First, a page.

4

I have a script that takes an -i flag (→ $interactive) and if set, asks a yes/no-default-no question for each target, à la rm -i and others.

Zsh’s read -q is designed for this exact case—it accepts a single key and sets the variable to y if the key was y or Y, otherwise setting it to n.

My issue is that I’m doing the prompt in a loop. So, by itself, it would print my prompt repeatedly on the same line. That is, this code:

# moshPids is an array of pids
for p in $moshPids; do
  if [[ -n $interactive ]]; then
    read -q "answer?Kill $p? (N/y)"
    [[ "${answer}" == 'n' ]] && continue
  fi
  # do_kill set to print “killing $1” in debug
  do_kill $p
done

results in:

$ myCmd
Kill 123? (N/y)nKill 456? (N/y)nKill 789? (N/y)yKilling 789
$

There are many solutions to this—some in answers on this very site—such as including a newline in the prompt, as so:

for p in $moshPids; do
  if [[ -n $interactive ]]; then
    read -q "answer?Kill $p? (N/y)
"
    [[ "${answer}" == 'n' ]] && continue
  fi

  do_kill $p
done

which results in:

$ myCmd
Kill 123? (N/y)
nKill 456? (N/y)
nKill 789? (N/y)
yKilling 789
$

This seems ugly to me. Another solution is adding echo >&2 after the read command, which—at least at first—seems perfect:

$ myCmd
Kill 123? (N/y)n
Kill 456? (N/y)y
Killing 456
Kill 789? (N/y)n
$

However, if you accept the default with , you get blank lines ( not shown in actual output, but added to show input):

$ myCmd
Kill 123? (N/y)⏎

Kill 456? (N/y)y
Killing 456
Kill 789? (N/y)⏎

$

Criteria

So: I want a single-key response that:

  • Doesn’t result in multiple prompts/answers printed on a single line
  • Doesn’t result in blank lines when is pressed to accept defaults
  • Still preserves the behavior of read -q: sets answer to y if the key was y or Y; otherwise sets it to n.

Solution 1

Here’s my first solution:

for p in $moshPids; do
  if [[ -n $interactive ]]; then
    read -k1 "answer?Kill $p? (N/y)"
    [[ $answer != $'\n' ]] && echo >&2
    [[ "${answer}" =~ '[yY]' ]] || continue
  fi

  do_kill $p
done

Here, -k1 instead of -q is passed to read so that it instead gets the behavior of “read one character, any character”. That way, I can test for the character matching newline. If it doesn’t ($answer != $'\n'), I can just print the missing newline.

But now $answer will be set to any pressed key, not just to y or n. So we must check for y or Y ("${answer}" =~ '[yY]').

Is there a better way to handle this?

Solution 2

I've also thought about this, using stty calls to temporarily disable keyboard echoing:

for p in $moshPids; do
  if [[ -n $interactive ]]; then
    stty -echo
    read -q "answer?Kill $p? (N/y)"
    stty echo
    echo >&2
    [[ "${answer}" == 'n' ]] && continue
  fi

  do_kill $p
done

which, by disabling the visibility of the keyed response, may or may not be preferable depending on whether you're prioritizing pretty output or being able to see the input in scrollback. (In this case, of a yes/no question where the yes option always prints something, it seems fine to noecho. One could always add an echo -n "${answer}" after the read if desired, with some sort of expansion incantation to turn newline into a blank.)

It's a line longer than the first solution, but is perhaps easier to understand since it uses read -q so doesn't have to test against a regex, and unconditionally echos the newline.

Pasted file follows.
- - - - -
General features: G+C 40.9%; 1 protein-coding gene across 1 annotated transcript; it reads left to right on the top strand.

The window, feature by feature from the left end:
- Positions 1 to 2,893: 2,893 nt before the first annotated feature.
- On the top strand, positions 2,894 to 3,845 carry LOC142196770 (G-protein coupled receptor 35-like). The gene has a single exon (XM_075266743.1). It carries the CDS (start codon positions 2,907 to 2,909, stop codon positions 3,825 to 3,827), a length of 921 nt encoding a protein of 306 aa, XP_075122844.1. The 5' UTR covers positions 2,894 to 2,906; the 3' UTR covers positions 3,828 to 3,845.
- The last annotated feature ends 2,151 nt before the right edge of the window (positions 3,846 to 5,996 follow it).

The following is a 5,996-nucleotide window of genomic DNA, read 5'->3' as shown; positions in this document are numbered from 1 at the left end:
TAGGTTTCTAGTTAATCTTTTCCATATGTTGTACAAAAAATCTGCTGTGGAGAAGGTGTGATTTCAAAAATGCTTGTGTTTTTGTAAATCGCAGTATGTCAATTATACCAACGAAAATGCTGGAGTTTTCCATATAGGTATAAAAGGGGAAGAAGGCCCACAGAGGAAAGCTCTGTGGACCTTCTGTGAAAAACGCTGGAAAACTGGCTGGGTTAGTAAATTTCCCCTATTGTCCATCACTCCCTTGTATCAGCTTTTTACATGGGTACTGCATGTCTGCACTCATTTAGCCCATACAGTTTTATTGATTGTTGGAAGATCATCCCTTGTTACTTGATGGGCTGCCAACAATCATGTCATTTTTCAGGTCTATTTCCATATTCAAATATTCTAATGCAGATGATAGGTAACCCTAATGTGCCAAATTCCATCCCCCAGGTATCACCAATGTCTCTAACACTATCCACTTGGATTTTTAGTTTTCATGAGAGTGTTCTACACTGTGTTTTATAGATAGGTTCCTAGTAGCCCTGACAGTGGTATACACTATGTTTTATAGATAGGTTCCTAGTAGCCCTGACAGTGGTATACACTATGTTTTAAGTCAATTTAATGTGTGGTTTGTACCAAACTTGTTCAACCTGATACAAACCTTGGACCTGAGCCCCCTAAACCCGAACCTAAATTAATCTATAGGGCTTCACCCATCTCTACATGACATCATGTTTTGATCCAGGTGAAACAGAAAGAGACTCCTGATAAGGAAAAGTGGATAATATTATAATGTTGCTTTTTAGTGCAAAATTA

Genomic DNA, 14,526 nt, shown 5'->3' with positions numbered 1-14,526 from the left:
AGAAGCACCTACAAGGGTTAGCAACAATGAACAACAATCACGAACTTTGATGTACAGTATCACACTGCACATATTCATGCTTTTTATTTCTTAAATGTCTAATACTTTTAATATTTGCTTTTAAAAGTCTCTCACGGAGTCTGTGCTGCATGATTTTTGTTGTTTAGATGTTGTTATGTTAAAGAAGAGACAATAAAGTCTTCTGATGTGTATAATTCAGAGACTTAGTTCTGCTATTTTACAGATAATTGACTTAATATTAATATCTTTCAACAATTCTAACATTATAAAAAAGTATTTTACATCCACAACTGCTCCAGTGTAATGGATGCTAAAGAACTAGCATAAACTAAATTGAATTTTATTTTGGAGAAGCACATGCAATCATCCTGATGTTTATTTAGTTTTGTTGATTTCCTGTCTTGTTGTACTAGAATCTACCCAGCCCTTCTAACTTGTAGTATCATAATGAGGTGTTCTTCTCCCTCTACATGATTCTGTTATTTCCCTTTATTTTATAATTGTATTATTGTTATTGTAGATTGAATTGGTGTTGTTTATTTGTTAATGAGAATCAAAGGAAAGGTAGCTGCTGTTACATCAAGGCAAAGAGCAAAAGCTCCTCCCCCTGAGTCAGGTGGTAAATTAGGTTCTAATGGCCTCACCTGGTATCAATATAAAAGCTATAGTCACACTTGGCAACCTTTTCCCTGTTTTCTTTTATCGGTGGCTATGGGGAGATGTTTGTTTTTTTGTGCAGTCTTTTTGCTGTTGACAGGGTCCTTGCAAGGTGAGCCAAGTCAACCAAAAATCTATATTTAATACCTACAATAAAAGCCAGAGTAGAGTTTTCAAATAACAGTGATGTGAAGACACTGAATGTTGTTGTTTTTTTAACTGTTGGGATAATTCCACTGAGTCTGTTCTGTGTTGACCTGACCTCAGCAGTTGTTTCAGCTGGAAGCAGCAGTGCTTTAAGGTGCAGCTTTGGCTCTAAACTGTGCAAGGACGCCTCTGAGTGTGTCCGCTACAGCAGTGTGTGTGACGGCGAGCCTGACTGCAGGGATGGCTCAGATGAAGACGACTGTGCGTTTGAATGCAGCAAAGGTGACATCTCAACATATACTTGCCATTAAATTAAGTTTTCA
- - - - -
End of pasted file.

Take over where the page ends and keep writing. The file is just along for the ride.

But on the other hand, it does monkey with the terminal; I’ve put the two commands close enough to each other than there shouldn’t be too large a time window for command interruption to result in terminal insanity, but it is still a concern. (Also, for completeness, I should add a check that -i isn’t being called non-interactively—otherwise, the stty and read operations will fail.)

Are there any even better or more idiomatic solutions than the two I've presented? This seems like an obvious behavior that many "-i for interactive" commands (most written in something other than the shell, of course) follow.

2 Answers 2

2

Update:

From the manual:

read ...

-s Don't echo back characters if reading from the terminal.

And it works:

for p in $pids; do
  read -qs "?Kill $p? (N/y)"
  >&2 echo $REPLY
  case $REPLY in
    (y) do_kill $p ;;
  esac
done
  • read -q also provides a return status:
for p in $pids; do
  if read -qs "?Kill $p? (N/y)"; then
    >&2 echo $REPLY; do_kill $p  # answer was y or Y
  else
    >&2 echo $REPLY          # answer was not y or Y
  fi
done

in case you prefer that.


As far as handling an option -i which sets $interactive, take the test for $interactive outside of the for loop, eg:

interactive_kill() {
  for p in $@; do
    read -qs "?Kill $p? (N/y)"
    >&2 echo $REPLY
    case $REPLY in
      (y) do_kill $p ;;
    esac
  done
}

if [[ -n $interactive ]]; then
  interactive_kill $pids
else
  do_kill $pids   # if do_kill() needs exactly one arg wrap in a for loop
fi

Also:

  • To test for y or Y doesn't require =~ as [yY] is a shell pattern, so with [[ you can just use the = operator, or use [yY] in a case statement
  • In your first example the logic seems a bit warped:
[[ "${answer}" == 'n' ]] && continue
do_kill $p

when

if [[ $answer = y ]]; then
  do_kill $p
fi

is easier to read.

1
  • I’m blind; no idea how I missed -s or the return-value bit of -q. Thanks!
    – Trey
    Feb 15, 2020 at 18:02
0

I've also wanted the behavior you're describing and it's not straightforward. I wrote a helper function:

ask_yes_no() {
 read -qs "?$1 (y/N) "
 out=$?
 print $REPLY >&2
 return $out
}

# example usage
for thing in one two three; do
  if ask_yes_no "Do thing $thing?"; then
    echo "Do thing $thing"
  else
    echo "Nope"
  fi
done

Example output:

Do thing one? (y/N) n
Nope
Do thing two? (y/N) y
Do thing two
Do thing three? (y/N) y
Do thing three
1

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